I’ve always been a bit sniffy about meal replacement shakes but when I first heard about Huel in a recent Times article I felt more intrigued than judgemental. It seemed to be selling itself as an ethical, low allergenic alternative to real food and not as a quick fix diet shake. So when I was offered a week’s supply of Huel to try out, I obviously jumped at the chance.

Huel is vegan, dairy free, soy free, gluten-free food replacement product and claims to be nutritionally complete providing at least 100% of the UK Governments Reference Nutrient Intakes. Personally I’d rather not trust the Government with decisions about my health but at least they’ve opted to follow the UK model rather than the US Government’s view of a healthy diet.

If I were to claim affinity to any particular nutritional bandwagon it would have to be Weston A Price with its focus on traditional foodstuffs, well reared meat and fermented products so Huel doesn’t fit in so well with that – it’s hardly traditional to live off mail order powder and there isn’t even a sniff of an animal product, well reared or not. The ingredient list is pretty tame, there isn’t a single product that I could complain about with the bulk comprised oats, pea protein coconut, flaxseed and sunflower seed.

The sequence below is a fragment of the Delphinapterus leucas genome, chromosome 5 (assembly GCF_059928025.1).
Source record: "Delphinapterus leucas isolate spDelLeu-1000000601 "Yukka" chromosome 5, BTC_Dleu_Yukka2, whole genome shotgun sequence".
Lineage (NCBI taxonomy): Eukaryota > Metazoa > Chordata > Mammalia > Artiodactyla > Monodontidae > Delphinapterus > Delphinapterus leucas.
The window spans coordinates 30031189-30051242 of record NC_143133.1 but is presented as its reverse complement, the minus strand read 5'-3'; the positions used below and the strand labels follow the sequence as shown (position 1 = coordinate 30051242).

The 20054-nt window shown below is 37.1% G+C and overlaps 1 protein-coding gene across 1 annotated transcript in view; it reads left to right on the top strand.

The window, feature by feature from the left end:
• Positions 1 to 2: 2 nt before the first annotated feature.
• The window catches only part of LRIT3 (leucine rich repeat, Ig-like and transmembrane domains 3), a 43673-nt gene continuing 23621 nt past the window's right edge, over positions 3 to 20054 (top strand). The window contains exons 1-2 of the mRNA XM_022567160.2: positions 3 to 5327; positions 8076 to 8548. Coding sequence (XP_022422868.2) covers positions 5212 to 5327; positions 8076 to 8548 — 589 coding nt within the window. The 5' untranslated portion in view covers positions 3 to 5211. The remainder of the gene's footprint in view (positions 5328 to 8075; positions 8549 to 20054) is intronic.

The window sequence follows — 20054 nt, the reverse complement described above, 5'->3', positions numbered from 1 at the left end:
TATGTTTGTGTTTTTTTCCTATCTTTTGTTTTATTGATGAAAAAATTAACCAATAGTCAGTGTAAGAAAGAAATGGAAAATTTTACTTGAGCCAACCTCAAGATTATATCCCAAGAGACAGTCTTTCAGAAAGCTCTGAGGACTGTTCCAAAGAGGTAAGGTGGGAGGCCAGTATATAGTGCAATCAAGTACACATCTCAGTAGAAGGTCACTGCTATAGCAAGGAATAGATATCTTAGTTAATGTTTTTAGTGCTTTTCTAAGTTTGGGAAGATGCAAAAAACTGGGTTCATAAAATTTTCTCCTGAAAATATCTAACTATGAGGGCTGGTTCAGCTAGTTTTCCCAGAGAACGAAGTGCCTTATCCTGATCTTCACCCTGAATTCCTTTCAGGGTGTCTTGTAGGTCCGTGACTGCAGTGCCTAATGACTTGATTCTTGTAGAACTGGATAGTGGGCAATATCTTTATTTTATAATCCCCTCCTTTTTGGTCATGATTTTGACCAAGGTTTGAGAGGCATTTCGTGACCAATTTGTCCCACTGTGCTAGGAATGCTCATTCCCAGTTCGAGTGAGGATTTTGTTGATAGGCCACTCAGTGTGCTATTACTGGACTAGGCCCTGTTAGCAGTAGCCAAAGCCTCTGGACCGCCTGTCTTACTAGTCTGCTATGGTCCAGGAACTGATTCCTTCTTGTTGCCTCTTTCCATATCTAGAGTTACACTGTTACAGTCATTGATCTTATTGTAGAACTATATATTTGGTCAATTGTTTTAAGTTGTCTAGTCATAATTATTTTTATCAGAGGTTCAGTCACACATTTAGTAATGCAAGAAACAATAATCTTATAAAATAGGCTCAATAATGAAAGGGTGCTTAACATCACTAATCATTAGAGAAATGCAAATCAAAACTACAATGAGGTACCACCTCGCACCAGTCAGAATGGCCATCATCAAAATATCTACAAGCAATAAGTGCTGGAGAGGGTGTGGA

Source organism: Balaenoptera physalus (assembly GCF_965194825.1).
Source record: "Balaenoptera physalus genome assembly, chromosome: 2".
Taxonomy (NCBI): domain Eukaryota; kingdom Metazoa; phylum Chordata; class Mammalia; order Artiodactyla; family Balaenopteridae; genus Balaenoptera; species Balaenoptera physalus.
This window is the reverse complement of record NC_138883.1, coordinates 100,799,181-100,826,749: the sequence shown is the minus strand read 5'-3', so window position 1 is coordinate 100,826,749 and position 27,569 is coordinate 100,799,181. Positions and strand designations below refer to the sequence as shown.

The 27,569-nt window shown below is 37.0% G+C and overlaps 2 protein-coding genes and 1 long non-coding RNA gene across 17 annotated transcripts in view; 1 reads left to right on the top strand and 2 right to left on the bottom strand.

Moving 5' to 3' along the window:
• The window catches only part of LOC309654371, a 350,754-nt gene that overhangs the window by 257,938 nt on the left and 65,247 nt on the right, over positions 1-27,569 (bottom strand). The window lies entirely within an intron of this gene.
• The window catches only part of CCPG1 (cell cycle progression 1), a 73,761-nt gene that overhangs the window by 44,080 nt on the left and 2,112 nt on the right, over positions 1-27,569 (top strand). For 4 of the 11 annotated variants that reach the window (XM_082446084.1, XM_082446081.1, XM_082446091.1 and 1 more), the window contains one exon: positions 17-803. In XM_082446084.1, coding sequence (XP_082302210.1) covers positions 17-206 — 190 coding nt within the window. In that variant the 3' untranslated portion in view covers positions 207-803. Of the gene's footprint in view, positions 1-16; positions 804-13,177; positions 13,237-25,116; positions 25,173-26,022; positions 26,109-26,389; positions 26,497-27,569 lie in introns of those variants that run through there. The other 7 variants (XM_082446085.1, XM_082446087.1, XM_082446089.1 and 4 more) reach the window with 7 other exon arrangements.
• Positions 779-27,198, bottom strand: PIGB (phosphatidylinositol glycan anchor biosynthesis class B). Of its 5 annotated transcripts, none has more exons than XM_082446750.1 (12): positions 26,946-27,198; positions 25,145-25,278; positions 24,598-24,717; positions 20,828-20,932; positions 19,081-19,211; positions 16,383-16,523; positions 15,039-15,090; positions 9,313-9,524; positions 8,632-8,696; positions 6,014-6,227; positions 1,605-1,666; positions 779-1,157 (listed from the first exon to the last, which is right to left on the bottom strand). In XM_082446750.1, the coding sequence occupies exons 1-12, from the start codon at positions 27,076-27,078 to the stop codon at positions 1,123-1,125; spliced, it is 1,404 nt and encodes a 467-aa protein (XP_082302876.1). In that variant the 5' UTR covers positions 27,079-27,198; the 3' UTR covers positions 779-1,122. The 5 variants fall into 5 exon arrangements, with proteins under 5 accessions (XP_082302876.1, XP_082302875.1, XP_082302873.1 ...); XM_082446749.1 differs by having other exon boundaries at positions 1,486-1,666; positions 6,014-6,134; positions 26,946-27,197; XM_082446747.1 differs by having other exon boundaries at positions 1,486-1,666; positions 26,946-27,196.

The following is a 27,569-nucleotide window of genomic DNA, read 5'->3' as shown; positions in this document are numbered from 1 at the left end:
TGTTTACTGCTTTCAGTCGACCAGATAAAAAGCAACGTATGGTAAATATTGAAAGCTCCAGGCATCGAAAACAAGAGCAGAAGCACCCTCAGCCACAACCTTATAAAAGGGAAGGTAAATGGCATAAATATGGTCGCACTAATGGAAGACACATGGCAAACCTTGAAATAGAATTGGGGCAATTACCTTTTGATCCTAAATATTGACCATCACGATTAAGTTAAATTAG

When I took delivery of my weeks supply of Huel, I planned to trial a 100% Huel day based on 1500 cals. Here’s my day’s supply weighed out and combined ready for use. By the time I had made it through the first 8 hours or so of my day and consumed my breakfast and lunch Huel, I was getting pretty desperate and I decided to change the experiment and adopt a more sustainable approach of 2 on and 1 off.

Quite a lot of people choose to substitute Huel for breakfast and lunch and then opt for their typical evening meal with the family. This seems eminently sensible to me. Breakfast is usually the most nutritionally lacking meal in most people’s diets. Unless I can bothered to cook up an egg meal I rarely get a satisfactory level of protein in the first meal of the day. Huel at least ensures that I get a good kick-start with a so-called balance of carbs, protein and fat. Lunch is a bit easier to control but if I haven’t bothered to make myself a pack up chicken salad I find myself spending a fortune on organic produce near work and I’m happy to swap a £7 salad for a 96p bottle of Huel (300 cals worth), safe in the knowledge that my nutritional needs are accounted for.

I admit, it is poor to design an experiment and then change the goalposts half way through implementation but if you want to read about someone who has jumped on the 100% bandwagon and has so far stuck at it for 3 unhappy days, check out Ed Wiseman who is in the midst of 7 day Huel experiment.

I’ve now been using Huel for 12 days and I’m really happy with it. I weigh out the powder in the morning and mix to about a 1:5 ratio of powder to water (you can amend to your desired consistency). I do find that Huel is quite resistant to mixing and it takes a fairly hefty blast with handheld blender. I haven’t tried the shaker approach but can only imagine that it would result in major lumps.

Huel is not particularly tasty but neither is it vile. I’d describe it as a strangely sweet, runny porridge. Its bland really, but I’ve always found that bland works pretty well for me, it seems to turn off all my high alert, food-neediness sensors.